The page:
Operational leverage at the factory level: The company has important investments in facilities and manufacturing headcount. This makes its gross margins move in line with revenue cycles.
The effect is significant operational leverage, which gets even more multiplied at the SG&A level. The company has a small sales representative structure, but still spent $6 million in SG&A in FY22. The chart below shows how movements in revenue get multiplied at the gross profit and operating income level.
Anti acquisition clauses: The company has a preferred share rights program (the rights program) that allows the board to create preferred shares and give them to the current shareholders (at expensive conversion prices of $5 per share), in order to avoid a takeover.
What to do with the balance sheet: TAYD’s price is very different if one considers market cap versus enterprise value, because of the massive amounts of cash that the company is holding.
In my opinion these holdings provide an enormous security cushion, but should not be subtracted from the company’s market cap for investment purposes. In order for them to be valuable as a discount, the company should have plans to return them to investors in some way, or maybe to invest them in new profitable businesses.
There are two problems with the return theory. The company’s management has not disclosed any plans to return that cash to shareholders and there are anti-takeover provisions that would limit someone’s desire to purchase the company and return that cash.
On the investment front, the company’s segments are either not growing or highly cyclical. The company would be unwise to continue investing in these segments when it already suffers from operational leverage. Investing in other fields would be risky, and speculating on that basis even more so.
For those reasons, I prefer to consider cash as putting a low end to the valuation (obviously the stock cannot go down forever if the company holds $22 million in cash), but not as cash that an investor could get as a return for its investment.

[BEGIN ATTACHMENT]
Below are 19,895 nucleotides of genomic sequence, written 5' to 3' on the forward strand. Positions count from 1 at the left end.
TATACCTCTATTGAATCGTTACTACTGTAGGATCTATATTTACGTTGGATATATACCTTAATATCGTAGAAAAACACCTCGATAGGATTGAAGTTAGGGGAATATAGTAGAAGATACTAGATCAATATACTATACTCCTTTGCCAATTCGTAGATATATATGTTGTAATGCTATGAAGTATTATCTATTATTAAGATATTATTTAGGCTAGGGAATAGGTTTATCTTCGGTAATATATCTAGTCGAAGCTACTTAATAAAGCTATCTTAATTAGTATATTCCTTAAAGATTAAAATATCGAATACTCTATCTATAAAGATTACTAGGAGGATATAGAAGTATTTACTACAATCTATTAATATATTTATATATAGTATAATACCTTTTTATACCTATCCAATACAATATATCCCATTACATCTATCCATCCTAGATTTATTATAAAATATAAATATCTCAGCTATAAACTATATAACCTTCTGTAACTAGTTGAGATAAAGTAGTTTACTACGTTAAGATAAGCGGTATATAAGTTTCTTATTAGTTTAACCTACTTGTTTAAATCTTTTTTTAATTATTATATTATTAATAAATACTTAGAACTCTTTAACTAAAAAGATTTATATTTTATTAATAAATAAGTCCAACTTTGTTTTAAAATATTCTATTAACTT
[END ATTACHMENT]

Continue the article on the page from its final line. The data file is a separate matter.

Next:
Growth is not there: The reader should be careful not to judge TAYD’s recent growth in isolation from the company’s cyclical history. Once it is put into perspective, the recent YoY growth rates are much less impressive. Several signs point towards a cycle peak: revenues and operating profits are close to cycle peaks, and concentration to the structural segment is also peaking close to 60%.
No drivers of growth: TAYD has been in the same lines of business for the past decade. The business description was the same in the 10-K report for FY10. There is no new product or cyclical change (besides the one on construction investment) that would imply the future will be different from the recent past.
Cycle peak and average earnings multiples: If one considers the TTM earnings of the company, it currently trades at a P/E ratio of 13x ($54 million market cap versus $4 million in net income). That does not seem excessive for a company with cash, conservative management and some technological moat.
However, compared to historical average earnings from the previous two cycles, the company trades at a P/E ratio of 26x. With no changes in products or market dynamics, why would this time be different and the cycle avoided?
TAYD seems to have a conservative management and a historical technological moat in aerospace and structural (building) shock absorption. On top of that the company’s balance sheet is a fortress, and profits are growing fast on a YoY basis. It does not seem expensive at a P/E ratio of 13x.
However, the company suffers from cyclicality coupled with enormous operational leverage. When these are taken into account (by averaging earnings across the cycle) the multiple increases to 26x.
In my opinion, there are no signs that TAYD has ‘broken the wheel’ of the cycle and can continue increasing profits in the structural segment indefinitely. Paying those multiples to average earnings seems risky.
Editor’s Note: This article covers one or more microcap stocks. Please be aware of the risks associated with these stocks.